By doing something similar, your team can be agile in making changes and fixing bugs. Each time your team makes an adjustment, you can start another A/B test … which lets you improve the customer experience faster than if you had to wait days for the first A/B test to be completed.
The race is on
Once an A/B test is underway, the machines use data-based algorithms to determine a winner. Based on traffic, conversion rate, number of variations, and the minimum improvement you want to detect, the finish line may be days or weeks away. What is an ambitious A/B tester to do?
Watch session replay of each variation immediately, once you’ve received a representative number of visitors. Use them to validate funnels and quickly be alert to any customer experience issues that may cause your funnels to leak.
Focus on the experience. Understanding which user behavior dominates each page is powerful, internalizing why users are behaving as they are enables you to take corrective actions mid-course and position yourself properly.
The next test
In your post-test assessments, again use data to understand why the winning variation succeeded with its target audience. Understanding the reason can help you prioritize future elements to test.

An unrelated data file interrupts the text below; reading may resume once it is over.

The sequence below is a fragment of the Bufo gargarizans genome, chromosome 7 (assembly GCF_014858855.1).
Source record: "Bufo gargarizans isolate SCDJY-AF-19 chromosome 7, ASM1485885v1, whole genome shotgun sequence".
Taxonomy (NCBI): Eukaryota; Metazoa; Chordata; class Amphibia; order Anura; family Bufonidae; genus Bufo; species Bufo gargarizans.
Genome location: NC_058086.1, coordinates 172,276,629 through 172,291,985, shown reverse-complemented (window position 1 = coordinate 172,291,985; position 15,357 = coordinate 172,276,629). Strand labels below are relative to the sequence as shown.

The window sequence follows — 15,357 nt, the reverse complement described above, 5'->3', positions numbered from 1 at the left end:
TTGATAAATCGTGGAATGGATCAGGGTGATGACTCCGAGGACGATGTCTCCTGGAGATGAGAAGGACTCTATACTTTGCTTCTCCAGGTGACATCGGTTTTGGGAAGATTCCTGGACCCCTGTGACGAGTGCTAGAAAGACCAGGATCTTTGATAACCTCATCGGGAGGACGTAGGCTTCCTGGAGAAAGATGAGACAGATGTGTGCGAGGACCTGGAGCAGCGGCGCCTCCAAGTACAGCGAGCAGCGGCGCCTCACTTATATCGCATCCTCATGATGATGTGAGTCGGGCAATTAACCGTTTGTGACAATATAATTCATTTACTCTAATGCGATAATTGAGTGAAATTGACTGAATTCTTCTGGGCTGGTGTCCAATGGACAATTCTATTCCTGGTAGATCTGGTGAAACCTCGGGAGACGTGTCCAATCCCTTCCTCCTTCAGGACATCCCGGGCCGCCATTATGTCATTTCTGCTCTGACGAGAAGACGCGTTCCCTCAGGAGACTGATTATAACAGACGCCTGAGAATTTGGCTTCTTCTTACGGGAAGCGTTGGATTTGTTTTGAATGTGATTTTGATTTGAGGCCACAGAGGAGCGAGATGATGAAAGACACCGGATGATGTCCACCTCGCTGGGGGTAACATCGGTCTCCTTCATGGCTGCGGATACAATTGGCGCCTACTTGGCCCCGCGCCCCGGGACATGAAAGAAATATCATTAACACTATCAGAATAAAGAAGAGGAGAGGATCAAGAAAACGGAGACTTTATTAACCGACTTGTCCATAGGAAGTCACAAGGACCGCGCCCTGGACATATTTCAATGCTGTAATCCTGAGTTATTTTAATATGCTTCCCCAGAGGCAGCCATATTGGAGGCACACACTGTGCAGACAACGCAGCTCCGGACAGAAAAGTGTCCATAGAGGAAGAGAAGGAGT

For example, when testing a control with a promotional banner (that should increase conversions) against a variation without a promotion, a PM may conclude that the promotion is ineffective when that variation loses.
Studying a heatmap of the test can reveal new insights. In this example, conversions were reduced because the banner pushed the “buy now” CTA out of sight.
In this case, as a next test, the PM may decide not to remove the banner, but rather to test it in a way that keeps the more important “buy now” CTA visible. There is a good chance such a combination will yield even better results.
There are plenty of other examples of this, too. For instance, the web insights manager at a credit card company told me that having the aggregate data, in the form of heatmaps, helps him continually make more informed decisions about this A/B testing. In their case, they were able to rely on data that indicated they could remove a content panel without hurting their KPIs.
Another one of our customers, GoDaddy, was able to increase conversions on its checkout page by four percent after running an A/B test. “With our volume, that was a huge, huge increase…. We also tripled our donations to Round Up for Charity,” said Ana Grace, GoDaddy’s director of ecommerce, global product management. But the optimization doesn’t stop once a test is complete; GoDaddy continues to monitor new pages after changes, and sometimes finds additional hypotheses that require testing.
What it takes to go for the gold
I was not blessed with the natural athletic ability of an Olympian, but when it comes to A/B testing web assets and mobile apps, I have what I need to determine which version will be the winner. The powerful combination of behavioral analytics and big data gives athletes the knowledge they need to make the most of their assets, and it can do the same for you.